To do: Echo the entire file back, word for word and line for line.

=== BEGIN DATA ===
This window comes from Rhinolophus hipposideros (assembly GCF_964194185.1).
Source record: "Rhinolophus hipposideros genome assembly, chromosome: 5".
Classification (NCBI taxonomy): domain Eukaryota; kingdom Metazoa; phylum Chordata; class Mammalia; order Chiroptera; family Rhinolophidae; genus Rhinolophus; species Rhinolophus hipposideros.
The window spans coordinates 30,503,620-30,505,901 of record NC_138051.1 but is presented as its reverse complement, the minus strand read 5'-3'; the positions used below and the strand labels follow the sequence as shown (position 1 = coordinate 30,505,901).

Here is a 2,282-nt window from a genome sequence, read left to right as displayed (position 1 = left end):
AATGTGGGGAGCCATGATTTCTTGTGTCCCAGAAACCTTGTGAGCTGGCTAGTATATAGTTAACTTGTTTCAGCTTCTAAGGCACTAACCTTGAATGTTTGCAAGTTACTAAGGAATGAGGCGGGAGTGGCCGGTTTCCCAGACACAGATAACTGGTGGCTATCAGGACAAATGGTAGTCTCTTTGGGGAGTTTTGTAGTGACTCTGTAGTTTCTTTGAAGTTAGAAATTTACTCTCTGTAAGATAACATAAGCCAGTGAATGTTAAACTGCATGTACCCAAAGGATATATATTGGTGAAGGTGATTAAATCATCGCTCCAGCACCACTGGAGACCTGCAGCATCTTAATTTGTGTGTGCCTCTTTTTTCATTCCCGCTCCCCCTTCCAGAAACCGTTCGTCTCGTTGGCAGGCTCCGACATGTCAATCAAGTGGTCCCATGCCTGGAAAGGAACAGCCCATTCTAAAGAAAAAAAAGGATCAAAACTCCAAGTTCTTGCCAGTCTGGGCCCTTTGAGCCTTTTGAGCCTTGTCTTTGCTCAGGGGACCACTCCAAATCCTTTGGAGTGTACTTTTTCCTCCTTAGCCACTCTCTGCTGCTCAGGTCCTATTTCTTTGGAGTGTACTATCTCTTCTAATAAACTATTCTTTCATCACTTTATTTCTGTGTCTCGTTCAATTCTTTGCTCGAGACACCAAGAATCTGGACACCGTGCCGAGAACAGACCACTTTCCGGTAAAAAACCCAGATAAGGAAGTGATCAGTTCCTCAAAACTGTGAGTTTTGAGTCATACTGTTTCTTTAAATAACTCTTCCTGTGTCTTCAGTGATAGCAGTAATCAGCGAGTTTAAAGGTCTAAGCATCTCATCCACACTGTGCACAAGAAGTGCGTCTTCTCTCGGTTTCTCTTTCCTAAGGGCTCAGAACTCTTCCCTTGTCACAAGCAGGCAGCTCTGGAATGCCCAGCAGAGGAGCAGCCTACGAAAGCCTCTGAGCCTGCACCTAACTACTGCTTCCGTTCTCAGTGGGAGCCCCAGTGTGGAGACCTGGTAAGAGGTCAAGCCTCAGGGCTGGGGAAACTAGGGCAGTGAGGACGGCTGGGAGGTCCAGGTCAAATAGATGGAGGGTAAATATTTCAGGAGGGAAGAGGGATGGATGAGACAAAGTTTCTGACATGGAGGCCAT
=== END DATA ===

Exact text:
This window comes from Rhinolophus hipposideros (assembly GCF_964194185.1).
Source record: "Rhinolophus hipposideros genome assembly, chromosome: 5".
Classification (NCBI taxonomy): domain Eukaryota; kingdom Metazoa; phylum Chordata; class Mammalia; order Chiroptera; family Rhinolophidae; genus Rhinolophus; species Rhinolophus hipposideros.
The window spans coordinates 30,503,620-30,505,901 of record NC_138051.1 but is presented as its reverse complement, the minus strand read 5'-3'; the positions used below and the strand labels follow the sequence as shown (position 1 = coordinate 30,505,901).

Here is a 2,282-nt window from a genome sequence, read left to right as displayed (position 1 = left end):
AATGTGGGGAGCCATGATTTCTTGTGTCCCAGAAACCTTGTGAGCTGGCTAGTATATAGTTAACTTGTTTCAGCTTCTAAGGCACTAACCTTGAATGTTTGCAAGTTACTAAGGAATGAGGCGGGAGTGGCCGGTTTCCCAGACACAGATAACTGGTGGCTATCAGGACAAATGGTAGTCTCTTTGGGGAGTTTTGTAGTGACTCTGTAGTTTCTTTGAAGTTAGAAATTTACTCTCTGTAAGATAACATAAGCCAGTGAATGTTAAACTGCATGTACCCAAAGGATATATATTGGTGAAGGTGATTAAATCATCGCTCCAGCACCACTGGAGACCTGCAGCATCTTAATTTGTGTGTGCCTCTTTTTTCATTCCCGCTCCCCCTTCCAGAAACCGTTCGTCTCGTTGGCAGGCTCCGACATGTCAATCAAGTGGTCCCATGCCTGGAAAGGAACAGCCCATTCTAAAGAAAAAAAAGGATCAAAACTCCAAGTTCTTGCCAGTCTGGGCCCTTTGAGCCTTTTGAGCCTTGTCTTTGCTCAGGGGACCACTCCAAATCCTTTGGAGTGTACTTTTTCCTCCTTAGCCACTCTCTGCTGCTCAGGTCCTATTTCTTTGGAGTGTACTATCTCTTCTAATAAACTATTCTTTCATCACTTTATTTCTGTGTCTCGTTCAATTCTTTGCTCGAGACACCAAGAATCTGGACACCGTGCCGAGAACAGACCACTTTCCGGTAAAAAACCCAGATAAGGAAGTGATCAGTTCCTCAAAACTGTGAGTTTTGAGTCATACTGTTTCTTTAAATAACTCTTCCTGTGTCTTCAGTGATAGCAGTAATCAGCGAGTTTAAAGGTCTAAGCATCTCATCCACACTGTGCACAAGAAGTGCGTCTTCTCTCGGTTTCTCTTTCCTAAGGGCTCAGAACTCTTCCCTTGTCACAAGCAGGCAGCTCTGGAATGCCCAGCAGAGGAGCAGCCTACGAAAGCCTCTGAGCCTGCACCTAACTACTGCTTCCGTTCTCAGTGGGAGCCCCAGTGTGGAGACCTGGTAAGAGGTCAAGCCTCAGGGCTGGGGAAACTAGGGCAGTGAGGACGGCTGGGAGGTCCAGGTCAAATAGATGGAGGGTAAATATTTCAGGAGGGAAGAGGGATGGATGAGACAAAGTTTCTGACATGGAGGCCAT